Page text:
Consequently, the Arab populace transmute this resentment into an irrational dislike of America, American culture, and American democracy. Rather than examining American foreign and economic policy, these analysts have faulted the Arab intelligentsia for blaming the West, Zionism, and colonialism for contemporary social ills and political maladies. Hence, Arab intellectuals are complicit with the corruption of their leadership because they refuse to question their own social, political, and cultural prohibitions and irrationalities.
Even a cursory glance at readily available Arabic and English secondary and primary sources demonstrates that innumerable secular and nonsecular intellectuals, from the left and from the right, have engaged in the issues that these Anglophone commentators have mentioned from democracy to womens rights to economic justice. The editorials in English-language dailies such as the Daily Star, Kuwait Times, Arab News, or al-Ahram Weekly, written by mainstream indigenous intellectuals, analysts, journalists, and activists, conrm such an observation.
In fact, the discomfort- PAGE 13 Introduction 3ing verisimilitude between Arab and American criticism reveals the effects of the double colonizing move performed by the very epistemology that will be under examination in this book. Like in Bootstrap, intellectuals from Constantine Zurayk, Sadiq Jalal alAzm, and Nadim Bitar to Hisham Sharabi and Hazim Saghiyah might agree that the disempowerment of the Arabs cannot be separated from their cultural and political illiteracy. For them, the loss of Palestine in b and the completion of their dispossession in n are manifestations of a deeper and more fundamental failure inherent to modern Arab subjectivity.
These tragedies were a result not only of the corruption and authoritarianism of Arab regimes but also the backwardness takhalluf and ignorance jahl of their own societies. More specically, they conclude that Arab societies failed to break with their traditionalist and conservative tendencies, preventing them from internalizing the spirit of modernity in its most positive, humanistic, and even revolutionary forms. I have opened this study with the quotation from Bootstrap and a discussion of the ideologues of American Caesarism to demonstrate the predominance of the discourse of Arab failure and backwardness in the late modern and postmodern eras.
Failure, backwardness, ignorance, lack of unity, and the absence of democracy and how they stand in contrast to Western progress, civilization, development, and modernity did not originate with Samuel Huntington or in the analysis of September These terms have existed as key analytical rubrics for sociopolitical phenomena from Operation Desert Storm in t back to the Arabs self-analysis of King Faisals loss to the French in Maysaloun, Syria, in t ; the loss that led to the French Mandate in Syria and Lebanon.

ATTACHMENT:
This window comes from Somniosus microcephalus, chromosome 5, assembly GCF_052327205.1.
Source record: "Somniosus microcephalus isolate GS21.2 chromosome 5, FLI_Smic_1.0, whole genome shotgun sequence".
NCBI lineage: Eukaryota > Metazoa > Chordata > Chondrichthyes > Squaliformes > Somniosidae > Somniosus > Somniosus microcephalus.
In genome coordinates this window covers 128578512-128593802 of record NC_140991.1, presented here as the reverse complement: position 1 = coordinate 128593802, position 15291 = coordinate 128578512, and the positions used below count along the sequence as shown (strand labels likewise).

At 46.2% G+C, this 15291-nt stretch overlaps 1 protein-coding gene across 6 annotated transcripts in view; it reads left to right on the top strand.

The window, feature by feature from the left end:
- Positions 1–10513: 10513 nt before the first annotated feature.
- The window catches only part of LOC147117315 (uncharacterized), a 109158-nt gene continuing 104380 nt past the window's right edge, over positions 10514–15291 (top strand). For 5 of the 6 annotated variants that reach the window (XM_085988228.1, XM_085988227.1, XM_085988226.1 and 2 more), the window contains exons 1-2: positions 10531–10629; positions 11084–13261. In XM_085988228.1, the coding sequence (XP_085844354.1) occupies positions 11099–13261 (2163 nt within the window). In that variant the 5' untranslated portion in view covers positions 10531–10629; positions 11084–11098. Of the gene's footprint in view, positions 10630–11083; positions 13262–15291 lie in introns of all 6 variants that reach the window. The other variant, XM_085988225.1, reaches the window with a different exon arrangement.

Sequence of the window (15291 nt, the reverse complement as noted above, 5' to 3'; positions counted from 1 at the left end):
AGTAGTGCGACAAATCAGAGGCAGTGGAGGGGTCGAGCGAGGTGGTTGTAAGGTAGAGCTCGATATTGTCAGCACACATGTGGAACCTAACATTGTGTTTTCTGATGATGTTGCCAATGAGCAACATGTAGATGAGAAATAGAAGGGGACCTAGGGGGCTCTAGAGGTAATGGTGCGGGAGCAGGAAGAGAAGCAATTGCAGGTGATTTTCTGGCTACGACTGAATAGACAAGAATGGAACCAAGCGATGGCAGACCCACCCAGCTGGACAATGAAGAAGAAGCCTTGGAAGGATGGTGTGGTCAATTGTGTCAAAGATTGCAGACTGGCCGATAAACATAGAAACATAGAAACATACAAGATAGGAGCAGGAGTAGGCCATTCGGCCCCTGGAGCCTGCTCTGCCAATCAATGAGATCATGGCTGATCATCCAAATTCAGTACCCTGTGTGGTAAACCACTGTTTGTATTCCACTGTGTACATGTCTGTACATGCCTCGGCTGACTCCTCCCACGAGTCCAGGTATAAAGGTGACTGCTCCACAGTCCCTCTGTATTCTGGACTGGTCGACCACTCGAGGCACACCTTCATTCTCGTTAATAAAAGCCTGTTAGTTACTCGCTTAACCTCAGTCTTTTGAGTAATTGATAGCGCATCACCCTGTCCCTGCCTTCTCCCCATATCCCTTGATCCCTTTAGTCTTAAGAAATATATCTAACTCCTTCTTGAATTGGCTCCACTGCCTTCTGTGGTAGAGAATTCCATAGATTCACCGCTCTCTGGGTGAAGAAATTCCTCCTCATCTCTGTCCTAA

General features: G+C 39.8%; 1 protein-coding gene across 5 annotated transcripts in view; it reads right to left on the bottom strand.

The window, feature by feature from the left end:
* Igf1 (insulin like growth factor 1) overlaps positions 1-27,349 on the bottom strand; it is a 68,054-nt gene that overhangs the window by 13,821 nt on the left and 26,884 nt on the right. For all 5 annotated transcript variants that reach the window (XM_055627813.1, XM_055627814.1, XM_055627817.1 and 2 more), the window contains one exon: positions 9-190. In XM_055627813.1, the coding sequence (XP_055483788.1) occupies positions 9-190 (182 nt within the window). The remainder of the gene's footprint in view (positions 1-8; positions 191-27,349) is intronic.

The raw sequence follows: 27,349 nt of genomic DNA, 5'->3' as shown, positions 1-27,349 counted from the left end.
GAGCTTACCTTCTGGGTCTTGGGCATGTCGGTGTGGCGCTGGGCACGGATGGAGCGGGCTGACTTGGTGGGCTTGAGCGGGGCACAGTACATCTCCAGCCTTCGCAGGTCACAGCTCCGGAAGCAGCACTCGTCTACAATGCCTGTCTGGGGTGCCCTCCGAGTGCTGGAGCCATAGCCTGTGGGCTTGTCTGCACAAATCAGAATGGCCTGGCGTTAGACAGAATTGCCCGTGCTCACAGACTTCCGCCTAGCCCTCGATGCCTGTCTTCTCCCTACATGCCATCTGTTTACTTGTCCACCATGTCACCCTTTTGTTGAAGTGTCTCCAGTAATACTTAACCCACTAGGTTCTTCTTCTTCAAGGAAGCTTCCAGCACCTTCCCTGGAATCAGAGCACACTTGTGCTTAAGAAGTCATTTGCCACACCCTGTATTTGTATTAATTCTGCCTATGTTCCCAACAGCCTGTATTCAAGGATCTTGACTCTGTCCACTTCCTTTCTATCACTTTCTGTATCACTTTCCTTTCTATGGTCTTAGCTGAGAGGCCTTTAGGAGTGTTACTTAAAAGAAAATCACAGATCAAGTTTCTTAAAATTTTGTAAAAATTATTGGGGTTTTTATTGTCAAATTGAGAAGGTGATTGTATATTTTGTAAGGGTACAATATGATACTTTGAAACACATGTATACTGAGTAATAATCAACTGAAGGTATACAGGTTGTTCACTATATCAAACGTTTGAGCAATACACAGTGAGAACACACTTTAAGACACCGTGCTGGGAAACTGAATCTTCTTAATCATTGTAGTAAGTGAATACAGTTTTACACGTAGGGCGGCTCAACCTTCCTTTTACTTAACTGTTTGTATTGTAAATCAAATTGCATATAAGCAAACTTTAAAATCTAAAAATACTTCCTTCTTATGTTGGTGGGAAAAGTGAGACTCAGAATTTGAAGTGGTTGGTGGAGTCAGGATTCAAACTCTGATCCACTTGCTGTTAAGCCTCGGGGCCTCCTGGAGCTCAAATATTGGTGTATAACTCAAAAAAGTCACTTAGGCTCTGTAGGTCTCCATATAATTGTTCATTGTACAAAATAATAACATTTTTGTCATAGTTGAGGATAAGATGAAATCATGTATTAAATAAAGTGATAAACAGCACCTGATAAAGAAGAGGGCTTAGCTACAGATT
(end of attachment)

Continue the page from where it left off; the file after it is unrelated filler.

The obsession of Arab and non-Arab thinkers, scholars, journalists, artists, and activists with failure is not a coincidence but rather a preoccupation that nds its roots in the very formation of modern Arab subjectivity during the Arab Renaissance or al-nahdah al-arabiyah. These terms predominate because they are an outgrowth of paradigms inherent to modernity and built on the dichotomy of progress and backwardness.
This book does more than locate the origins of such a language of binaries. It also reveals that modern subjectivity the subjectivity underlying Arab nationalist ideologies and their concomitant popular identitiesarose out of paradigms of modernity that were generated and reconstituted by intellectuals, literati, and activists of all confessions during the nineteenth century. The epistemology upon which modern identity would rest, I assert, became the very intellectual quicksand for the Arab worlds confrontation with Western colonialism and imperialism, capitalist expansion, and individual state formation.
PAGE 14 4 Foundations of Modern Arab IdentityAge of Expansion and Transformations While this present research is a study of the textual and epistemological roots of modern Arab subjectivity, one must remember that the writings of Muslim, Christian, and Jewish Arab intellectuals during the nineteenth and early twentieth centuries cannot be separated from the radical and vibrant historical transformations and developments of their day. Historians have traditionally marked Napoleons invasion of Egypt in b as the Arab worlds dawn of the modern period.
The French invasion, so it is asserted, is responsible for the introduction of the printing press into the Arab world and familiarizing Egyptian intelligentsia and noblemen with French scholars, generals, ofcers, and bureaucrats. But, moreover, the occupation had brought Egypt and later Greater Syria directly into the rivalry of competing interests between France and England. Discussing the role of competing groups or salons of organic intellectuals in the rise of the proto-bourgeoisie, merchant classes in eightee nthcentury Egypt, Peter Gran has forcefully debunked the myth that Napoleons expedition jolted the Arabo-Islamic world out of a cultural, economic, and social slumber.
Even preceding the Crusades, the region was accustomed to doing business with the West. Waxing and waning over centuries, the nature of that commercial and cultural relationship changed by the nineteenth century.
Related Arab Dress: A Short History: From the Dawn of Islam to Modern Times (Themes in Islamic Studies, V. 2)